Yes we ask our kids to address other people our age and older as Mr. John and Miss Katie, until they are told it is okay to call them without a title. It is culture and upbringing. I call my FIL "Dad" but his wife (not my DH's mom) by her first name. Those are how the cards are signed when addressed to DH and/or me. DH calls my parents Mom and Dad and when there is confusion, we just say "your Dad" or "my Dad". I came from a culture where there is a title for every sibling (male and female) above you in the birth order. Every older lady is addressed by another title, every older man by another. It is polite in some cultures to address by a generic title of "Grandpa" or "Grandma", "Uncle" or "Aunt". My Caucasian husband, raised by a military father, agrees. The children think they stand out as children with "breeding" when they do this, as they do get compliments within earshot. We are in the south and have moved down from the north and from the west before that. Our geography does not come into play regarding this.
Reply With Quote Quick reply to this message
 
Old 02-04-2008, 12:43 PM
 
Location: Land of 10000 Lakes + some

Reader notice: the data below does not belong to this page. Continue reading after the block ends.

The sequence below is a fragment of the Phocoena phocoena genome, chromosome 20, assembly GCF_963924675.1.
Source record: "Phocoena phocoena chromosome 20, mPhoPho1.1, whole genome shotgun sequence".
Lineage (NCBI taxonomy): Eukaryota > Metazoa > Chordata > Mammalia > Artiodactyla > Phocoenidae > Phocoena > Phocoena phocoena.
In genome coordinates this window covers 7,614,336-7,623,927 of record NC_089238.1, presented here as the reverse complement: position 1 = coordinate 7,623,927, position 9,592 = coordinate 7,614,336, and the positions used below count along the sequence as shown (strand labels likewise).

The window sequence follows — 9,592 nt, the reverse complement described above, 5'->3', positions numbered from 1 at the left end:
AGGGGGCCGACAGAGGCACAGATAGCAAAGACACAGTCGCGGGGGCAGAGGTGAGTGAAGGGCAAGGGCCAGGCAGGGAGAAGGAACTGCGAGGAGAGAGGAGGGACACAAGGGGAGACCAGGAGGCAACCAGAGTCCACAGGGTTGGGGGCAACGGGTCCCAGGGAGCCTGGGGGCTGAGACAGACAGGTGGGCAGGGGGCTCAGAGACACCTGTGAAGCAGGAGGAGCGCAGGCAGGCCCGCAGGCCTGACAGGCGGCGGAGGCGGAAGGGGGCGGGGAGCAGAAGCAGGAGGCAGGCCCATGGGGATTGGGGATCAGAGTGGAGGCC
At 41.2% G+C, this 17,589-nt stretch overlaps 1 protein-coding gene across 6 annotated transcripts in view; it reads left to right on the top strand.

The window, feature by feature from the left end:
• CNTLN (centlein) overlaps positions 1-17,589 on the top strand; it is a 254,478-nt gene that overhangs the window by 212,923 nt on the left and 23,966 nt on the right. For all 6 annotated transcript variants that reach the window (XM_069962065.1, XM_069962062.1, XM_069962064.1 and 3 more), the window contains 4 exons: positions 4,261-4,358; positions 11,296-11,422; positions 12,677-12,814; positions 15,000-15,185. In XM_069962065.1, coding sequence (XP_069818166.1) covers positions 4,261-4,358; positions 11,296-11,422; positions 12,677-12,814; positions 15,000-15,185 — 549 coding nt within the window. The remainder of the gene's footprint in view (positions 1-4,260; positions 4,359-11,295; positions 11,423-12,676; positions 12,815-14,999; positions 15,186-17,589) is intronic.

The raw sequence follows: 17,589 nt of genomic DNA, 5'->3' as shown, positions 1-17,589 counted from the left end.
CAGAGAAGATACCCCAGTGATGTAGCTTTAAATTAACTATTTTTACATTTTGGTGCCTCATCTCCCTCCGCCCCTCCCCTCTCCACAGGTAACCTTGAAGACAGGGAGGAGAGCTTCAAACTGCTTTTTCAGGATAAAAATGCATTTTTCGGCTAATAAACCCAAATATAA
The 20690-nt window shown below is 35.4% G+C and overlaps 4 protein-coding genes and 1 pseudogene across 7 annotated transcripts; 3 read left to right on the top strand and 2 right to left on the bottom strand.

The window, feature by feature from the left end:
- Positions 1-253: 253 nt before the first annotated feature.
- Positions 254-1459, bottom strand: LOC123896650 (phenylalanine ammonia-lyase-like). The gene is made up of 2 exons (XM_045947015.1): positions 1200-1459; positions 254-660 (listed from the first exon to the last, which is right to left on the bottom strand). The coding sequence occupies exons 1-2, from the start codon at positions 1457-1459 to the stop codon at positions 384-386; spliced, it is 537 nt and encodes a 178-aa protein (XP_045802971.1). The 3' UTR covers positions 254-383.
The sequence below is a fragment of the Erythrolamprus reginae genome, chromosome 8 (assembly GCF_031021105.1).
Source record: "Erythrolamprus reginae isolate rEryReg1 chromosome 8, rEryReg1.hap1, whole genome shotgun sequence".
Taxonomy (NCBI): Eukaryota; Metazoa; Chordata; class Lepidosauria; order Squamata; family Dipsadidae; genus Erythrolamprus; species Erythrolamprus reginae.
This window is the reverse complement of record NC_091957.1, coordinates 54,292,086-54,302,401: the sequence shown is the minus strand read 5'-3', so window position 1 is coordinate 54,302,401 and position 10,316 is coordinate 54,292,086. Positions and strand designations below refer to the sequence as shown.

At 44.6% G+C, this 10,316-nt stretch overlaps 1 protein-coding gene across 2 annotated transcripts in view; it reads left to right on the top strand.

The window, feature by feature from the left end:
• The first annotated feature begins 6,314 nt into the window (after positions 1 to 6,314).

2,885 posts, read 1,420,882 times
Reputation: 346
Quote:
Originally Posted by Drouzin View Post
Mom, I didn't say I was attacked; I said that some of the comments were, "not so nice." Please don't be offended that I found a couple of poster's comments a little rough for my tastes.
Now I understand where you're coming from. From your statement and you seemingly highly sensitive to this reader, ("comments a little rough for [your] tastes") and not wanting to offend leads you to try to please others rather than remain consistent with your son. If you have to stretch or change the rules to please someone who is OFFENDED because a CHILD called him Mr or Mrs, what will you do when things really get hard?

[i]He learned that just because someone is inconsiderate; it doesn't mean that you have to be inconsiderate in return. [/I

I think you are confusing the HE-- out of him by teaching him that it is considerate to call someone Mr. and Mrs. and then explaining in another instance, that it is inconsiderate.
Reply With Quote Quick reply to this message
 
Old 02-04-2008, 01:28 PM
 
3,107 posts, read 8,029,664 times
Reputation: 2248
Quote:
Originally Posted by bibit612 View Post
Sampaguita - you do justice to the national flower!